There is a choice with this soldier of three options of head appearance:

Bare head
Bare head with glasses
Bare head with cigarette
Bare head with glasses & cigarette

There is a very thin pair of glasses in resin with some very small resin casting block(lets) to remove, as well as a small cigarette that sits in the figure’s left hand side mouth. Mine fit without glue and looked in character with this tired soldier.
There is a standard issue M1940 steel helmet that comes again on a small casting block that attaches to the rear of the rim of the tin lid. Like the glasses it is a very careful removal process – but take your time and all with go smoothly.
Make sure you go not cut the lump out of the inside of the helmet as I nearly did – it helps you fit the helmet to the torso in the hollow provided by LM. Nice engineering like this keeps the parts in place with minimal of superglue.
You can tell it is an early war helmet because of the slightly shorter brim (1943 the brims of German helmets were elongated slightly.)

The torso of the soldier also carries a few extra parts which are added after you clean the resin stubs off the torso. The overseas cap on his shoulder through the epaulet – his M41 helmet is clasped in his right hand side webbing ammo pockets for his K98 rifle (strapped around his shoulder.)
He carries a Potato Masher stick grenade which is separate below the belt, it simply glues into the slanted angle slot and then it is secure. The angle helps the glue holds and the reason it isn’t on there from the start I suppose is for less chance of breaking and a simpler mould process.
The details here on the torso are just lovely. The German eagle on the torso right upper breast and the standard issue all ranks infantryman’s belt, well they are fine and really lovely but the ante has been raised here by the cloth that is slung around the infantryman’s neck. So fine, it is in lovely flowing detail and sits off the chest as if it has caught the wind and looks a lot lighter than all his other clothes – thus it is sitting a little different – it looks great and adds depth.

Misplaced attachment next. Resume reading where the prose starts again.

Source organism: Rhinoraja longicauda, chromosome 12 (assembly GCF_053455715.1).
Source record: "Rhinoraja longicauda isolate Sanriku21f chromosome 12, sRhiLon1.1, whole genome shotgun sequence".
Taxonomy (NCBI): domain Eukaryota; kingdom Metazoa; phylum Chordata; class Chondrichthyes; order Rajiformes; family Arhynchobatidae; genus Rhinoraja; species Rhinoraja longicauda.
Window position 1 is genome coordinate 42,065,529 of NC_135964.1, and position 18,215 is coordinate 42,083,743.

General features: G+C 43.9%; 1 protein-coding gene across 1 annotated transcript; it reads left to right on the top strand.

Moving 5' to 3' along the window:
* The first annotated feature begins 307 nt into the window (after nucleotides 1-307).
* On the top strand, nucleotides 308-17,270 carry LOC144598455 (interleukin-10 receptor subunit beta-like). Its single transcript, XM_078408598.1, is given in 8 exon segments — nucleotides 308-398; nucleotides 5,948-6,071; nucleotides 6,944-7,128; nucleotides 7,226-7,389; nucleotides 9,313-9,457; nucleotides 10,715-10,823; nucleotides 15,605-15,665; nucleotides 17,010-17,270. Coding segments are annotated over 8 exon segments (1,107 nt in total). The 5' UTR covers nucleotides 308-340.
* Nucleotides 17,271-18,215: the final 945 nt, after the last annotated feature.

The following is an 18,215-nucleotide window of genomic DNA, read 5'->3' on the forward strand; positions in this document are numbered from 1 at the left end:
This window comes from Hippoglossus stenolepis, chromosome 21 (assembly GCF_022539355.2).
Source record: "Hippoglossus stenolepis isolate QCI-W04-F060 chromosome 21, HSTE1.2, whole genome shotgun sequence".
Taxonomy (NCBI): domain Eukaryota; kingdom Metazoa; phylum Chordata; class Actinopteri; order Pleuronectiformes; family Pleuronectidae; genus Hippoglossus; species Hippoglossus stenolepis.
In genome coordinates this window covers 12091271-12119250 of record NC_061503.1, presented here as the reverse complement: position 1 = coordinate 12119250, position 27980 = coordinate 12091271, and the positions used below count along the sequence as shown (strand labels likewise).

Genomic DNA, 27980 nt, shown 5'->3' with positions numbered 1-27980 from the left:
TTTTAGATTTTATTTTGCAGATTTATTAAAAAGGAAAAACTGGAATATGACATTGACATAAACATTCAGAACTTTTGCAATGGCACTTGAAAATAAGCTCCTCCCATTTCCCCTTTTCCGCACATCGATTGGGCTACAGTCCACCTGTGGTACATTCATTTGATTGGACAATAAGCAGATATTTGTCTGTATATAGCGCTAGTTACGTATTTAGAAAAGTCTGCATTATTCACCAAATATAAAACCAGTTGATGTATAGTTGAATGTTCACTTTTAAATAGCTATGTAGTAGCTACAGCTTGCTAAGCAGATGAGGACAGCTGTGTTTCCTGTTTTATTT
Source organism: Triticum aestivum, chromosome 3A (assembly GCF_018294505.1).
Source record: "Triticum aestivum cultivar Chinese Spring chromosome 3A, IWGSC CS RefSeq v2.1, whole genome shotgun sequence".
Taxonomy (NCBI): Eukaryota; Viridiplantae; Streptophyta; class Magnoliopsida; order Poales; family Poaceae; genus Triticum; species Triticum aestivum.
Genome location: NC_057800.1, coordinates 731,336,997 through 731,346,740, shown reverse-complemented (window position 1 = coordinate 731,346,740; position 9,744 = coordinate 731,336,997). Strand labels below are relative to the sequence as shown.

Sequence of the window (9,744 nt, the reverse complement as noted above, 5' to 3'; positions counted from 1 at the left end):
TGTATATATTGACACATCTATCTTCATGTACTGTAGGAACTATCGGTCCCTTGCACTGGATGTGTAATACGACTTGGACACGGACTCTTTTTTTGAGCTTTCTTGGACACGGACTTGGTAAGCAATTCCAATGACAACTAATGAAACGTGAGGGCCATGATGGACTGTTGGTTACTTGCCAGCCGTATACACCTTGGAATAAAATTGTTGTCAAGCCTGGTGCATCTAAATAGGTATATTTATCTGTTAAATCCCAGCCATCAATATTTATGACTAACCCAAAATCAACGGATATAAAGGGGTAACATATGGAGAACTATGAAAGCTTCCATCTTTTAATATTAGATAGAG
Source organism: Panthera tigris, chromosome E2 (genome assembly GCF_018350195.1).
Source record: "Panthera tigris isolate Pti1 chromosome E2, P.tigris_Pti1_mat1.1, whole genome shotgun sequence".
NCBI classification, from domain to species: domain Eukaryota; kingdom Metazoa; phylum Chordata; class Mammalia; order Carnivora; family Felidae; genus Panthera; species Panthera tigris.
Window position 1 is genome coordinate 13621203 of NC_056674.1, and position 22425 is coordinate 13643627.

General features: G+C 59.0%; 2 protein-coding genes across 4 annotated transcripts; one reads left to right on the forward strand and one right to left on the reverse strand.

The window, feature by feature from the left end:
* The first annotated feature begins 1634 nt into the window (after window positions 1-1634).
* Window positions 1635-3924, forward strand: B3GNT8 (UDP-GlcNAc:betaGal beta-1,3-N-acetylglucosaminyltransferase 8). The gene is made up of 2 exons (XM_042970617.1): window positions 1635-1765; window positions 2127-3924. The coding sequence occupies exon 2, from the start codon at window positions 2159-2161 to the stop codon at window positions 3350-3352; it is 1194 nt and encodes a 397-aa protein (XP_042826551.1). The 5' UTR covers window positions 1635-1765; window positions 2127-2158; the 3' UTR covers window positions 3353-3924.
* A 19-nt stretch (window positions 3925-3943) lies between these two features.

Almost impressive is the way his webbing pinches his clothes on the front and rear - it looks very nice and the cap in the shoulder and the scarf to protect from dust are great for painting and weathering prospects. Again the flat forage cap sits well of the shoulder and it is secured under the epaulette on the right.
His Kar98 “Soldier’s Bride” rifle is represented here with a hollow muzzle and attached to a small casting block. This rifle sits in a notch sculpted in the torso’s rear. It sits perfectly in the clothing and not on top of it – giving the rifle weight and just the right hang off the body.
And here has is assembled without the glasses.... 
and ciggie and then with them - i am impressed!
Sometimes I just wait for some of these better companies to drop the ball. Especially with a new sculptor – but it seems that Ju-Won Jung has done LM very proud indeed – the detail I am amazed at in it’s intricacy and engineering and fit. The thoughtfulness I am impressed by (the boxing & the securing notches) and overall the quality of this sculpt – taken from many places of inspiration – this is a truly original sculpture of exquisite detail and must for serious figure/ bust modellers.

Adam Norenberg

This figure is now available through Life Miniature’s Distributors and you can keep up to date with Sang Eon’s work by checking his Facebook site. Thanks to LM for this figure!

Here he is painted up by Sang Eon Lee